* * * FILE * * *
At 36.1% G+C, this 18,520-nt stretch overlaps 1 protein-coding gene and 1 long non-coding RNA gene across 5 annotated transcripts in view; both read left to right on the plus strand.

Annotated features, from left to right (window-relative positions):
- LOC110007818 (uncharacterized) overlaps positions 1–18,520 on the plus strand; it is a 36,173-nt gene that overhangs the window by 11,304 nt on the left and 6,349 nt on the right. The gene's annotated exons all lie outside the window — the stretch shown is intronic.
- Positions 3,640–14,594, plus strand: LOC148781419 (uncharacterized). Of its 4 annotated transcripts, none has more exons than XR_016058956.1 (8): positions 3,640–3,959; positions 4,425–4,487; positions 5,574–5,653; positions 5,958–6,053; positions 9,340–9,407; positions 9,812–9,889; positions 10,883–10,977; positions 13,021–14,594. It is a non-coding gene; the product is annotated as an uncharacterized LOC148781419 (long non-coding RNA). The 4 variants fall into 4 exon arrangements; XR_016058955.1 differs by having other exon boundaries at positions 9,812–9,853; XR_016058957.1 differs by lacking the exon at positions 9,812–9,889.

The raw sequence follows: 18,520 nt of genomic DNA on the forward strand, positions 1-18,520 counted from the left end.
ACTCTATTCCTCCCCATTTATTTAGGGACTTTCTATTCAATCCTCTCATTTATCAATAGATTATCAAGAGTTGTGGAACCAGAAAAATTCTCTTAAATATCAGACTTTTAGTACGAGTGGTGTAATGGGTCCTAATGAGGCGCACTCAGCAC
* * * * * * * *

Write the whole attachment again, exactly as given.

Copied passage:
At 36.1% G+C, this 18,520-nt stretch overlaps 1 protein-coding gene and 1 long non-coding RNA gene across 5 annotated transcripts in view; both read left to right on the plus strand.

Annotated features, from left to right (window-relative positions):
- LOC110007818 (uncharacterized) overlaps positions 1–18,520 on the plus strand; it is a 36,173-nt gene that overhangs the window by 11,304 nt on the left and 6,349 nt on the right. The gene's annotated exons all lie outside the window — the stretch shown is intronic.
- Positions 3,640–14,594, plus strand: LOC148781419 (uncharacterized). Of its 4 annotated transcripts, none has more exons than XR_016058956.1 (8): positions 3,640–3,959; positions 4,425–4,487; positions 5,574–5,653; positions 5,958–6,053; positions 9,340–9,407; positions 9,812–9,889; positions 10,883–10,977; positions 13,021–14,594. It is a non-coding gene; the product is annotated as an uncharacterized LOC148781419 (long non-coding RNA). The 4 variants fall into 4 exon arrangements; XR_016058955.1 differs by having other exon boundaries at positions 9,812–9,853; XR_016058957.1 differs by lacking the exon at positions 9,812–9,889.

The raw sequence follows: 18,520 nt of genomic DNA on the forward strand, positions 1-18,520 counted from the left end.
ACTCTATTCCTCCCCATTTATTTAGGGACTTTCTATTCAATCCTCTCATTTATCAATAGATTATCAAGAGTTGTGGAACCAGAAAAATTCTCTTAAATATCAGACTTTTAGTACGAGTGGTGTAATGGGTCCTAATGAGGCGCACTCAGCAC